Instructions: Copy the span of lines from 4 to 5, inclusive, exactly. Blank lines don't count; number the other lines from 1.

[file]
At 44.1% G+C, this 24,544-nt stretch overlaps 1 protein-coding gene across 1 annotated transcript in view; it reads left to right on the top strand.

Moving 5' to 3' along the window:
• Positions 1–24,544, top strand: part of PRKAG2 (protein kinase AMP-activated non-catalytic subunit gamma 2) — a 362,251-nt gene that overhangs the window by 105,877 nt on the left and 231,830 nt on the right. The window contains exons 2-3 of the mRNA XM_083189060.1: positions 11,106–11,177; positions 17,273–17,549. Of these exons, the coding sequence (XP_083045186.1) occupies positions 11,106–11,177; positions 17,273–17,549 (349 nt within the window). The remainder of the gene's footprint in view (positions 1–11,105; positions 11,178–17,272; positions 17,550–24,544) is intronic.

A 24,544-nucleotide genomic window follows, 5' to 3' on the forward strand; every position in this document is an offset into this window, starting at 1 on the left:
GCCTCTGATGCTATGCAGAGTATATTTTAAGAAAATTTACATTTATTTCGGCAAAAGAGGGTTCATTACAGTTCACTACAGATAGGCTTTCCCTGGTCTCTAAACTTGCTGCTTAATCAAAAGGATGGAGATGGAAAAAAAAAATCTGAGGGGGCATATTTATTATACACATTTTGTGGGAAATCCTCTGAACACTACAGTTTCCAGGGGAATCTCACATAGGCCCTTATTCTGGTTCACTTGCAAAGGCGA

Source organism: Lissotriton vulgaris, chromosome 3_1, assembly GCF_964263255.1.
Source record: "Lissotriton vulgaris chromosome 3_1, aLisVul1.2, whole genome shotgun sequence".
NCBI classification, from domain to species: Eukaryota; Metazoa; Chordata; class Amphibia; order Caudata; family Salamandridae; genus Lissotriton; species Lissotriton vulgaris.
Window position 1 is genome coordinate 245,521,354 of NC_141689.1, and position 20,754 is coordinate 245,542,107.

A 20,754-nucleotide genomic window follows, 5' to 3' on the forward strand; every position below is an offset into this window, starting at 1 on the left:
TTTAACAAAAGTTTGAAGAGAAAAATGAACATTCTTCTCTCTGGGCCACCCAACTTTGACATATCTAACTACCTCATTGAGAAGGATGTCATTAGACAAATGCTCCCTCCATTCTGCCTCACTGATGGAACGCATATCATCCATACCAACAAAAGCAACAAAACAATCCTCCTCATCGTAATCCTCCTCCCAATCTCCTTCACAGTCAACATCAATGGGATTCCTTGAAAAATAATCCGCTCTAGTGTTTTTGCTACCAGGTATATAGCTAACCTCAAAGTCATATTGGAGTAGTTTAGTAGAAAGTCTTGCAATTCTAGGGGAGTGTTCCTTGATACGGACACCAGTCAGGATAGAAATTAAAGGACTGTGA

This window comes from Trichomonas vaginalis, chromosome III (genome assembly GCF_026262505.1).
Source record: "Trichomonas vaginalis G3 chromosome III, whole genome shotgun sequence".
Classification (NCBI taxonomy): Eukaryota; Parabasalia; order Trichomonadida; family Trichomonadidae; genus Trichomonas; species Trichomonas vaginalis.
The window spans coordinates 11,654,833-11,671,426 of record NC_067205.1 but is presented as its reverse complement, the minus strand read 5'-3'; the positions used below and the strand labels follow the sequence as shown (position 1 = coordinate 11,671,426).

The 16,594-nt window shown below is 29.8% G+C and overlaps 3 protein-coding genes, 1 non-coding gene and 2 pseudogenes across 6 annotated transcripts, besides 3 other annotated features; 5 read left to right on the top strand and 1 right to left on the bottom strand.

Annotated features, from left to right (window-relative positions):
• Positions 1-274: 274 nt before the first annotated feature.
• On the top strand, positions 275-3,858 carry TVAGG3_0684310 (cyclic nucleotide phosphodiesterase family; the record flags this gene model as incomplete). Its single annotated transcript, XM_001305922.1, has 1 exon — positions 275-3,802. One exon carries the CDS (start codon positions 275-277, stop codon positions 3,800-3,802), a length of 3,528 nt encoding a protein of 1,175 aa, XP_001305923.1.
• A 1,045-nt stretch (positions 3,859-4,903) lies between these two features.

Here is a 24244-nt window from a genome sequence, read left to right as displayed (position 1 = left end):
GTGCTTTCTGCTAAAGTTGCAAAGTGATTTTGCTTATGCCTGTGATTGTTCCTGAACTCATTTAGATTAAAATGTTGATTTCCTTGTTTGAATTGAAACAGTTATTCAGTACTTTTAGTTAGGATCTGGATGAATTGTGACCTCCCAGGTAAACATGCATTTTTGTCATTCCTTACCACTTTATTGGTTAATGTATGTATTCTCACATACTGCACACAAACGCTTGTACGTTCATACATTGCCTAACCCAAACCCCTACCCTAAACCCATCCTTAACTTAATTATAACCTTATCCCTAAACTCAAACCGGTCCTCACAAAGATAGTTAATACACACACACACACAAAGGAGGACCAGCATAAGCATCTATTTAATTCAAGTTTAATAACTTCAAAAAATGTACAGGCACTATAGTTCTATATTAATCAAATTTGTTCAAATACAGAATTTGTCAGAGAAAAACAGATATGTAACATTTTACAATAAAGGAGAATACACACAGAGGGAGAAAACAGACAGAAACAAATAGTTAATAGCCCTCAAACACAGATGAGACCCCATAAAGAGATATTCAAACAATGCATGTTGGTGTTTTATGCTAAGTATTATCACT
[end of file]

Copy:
A 24,544-nucleotide genomic window follows, 5' to 3' on the forward strand; every position in this document is an offset into this window, starting at 1 on the left:
GCCTCTGATGCTATGCAGAGTATATTTTAAGAAAATTTACATTTATTTCGGCAAAAGAGGGTTCATTACAGTTCACTACAGATAGGCTTTCCCTGGTCTCTAAACTTGCTGCTTAATCAAAAGGATGGAGATGGAAAAAAAAAATCTGAGGGGGCATATTTATTATACACATTTTGTGGGAAATCCTCTGAACACTACAGTTTCCAGGGGAATCTCACATAGGCCCTTATTCTGGTTCACTTGCAAAGGCGA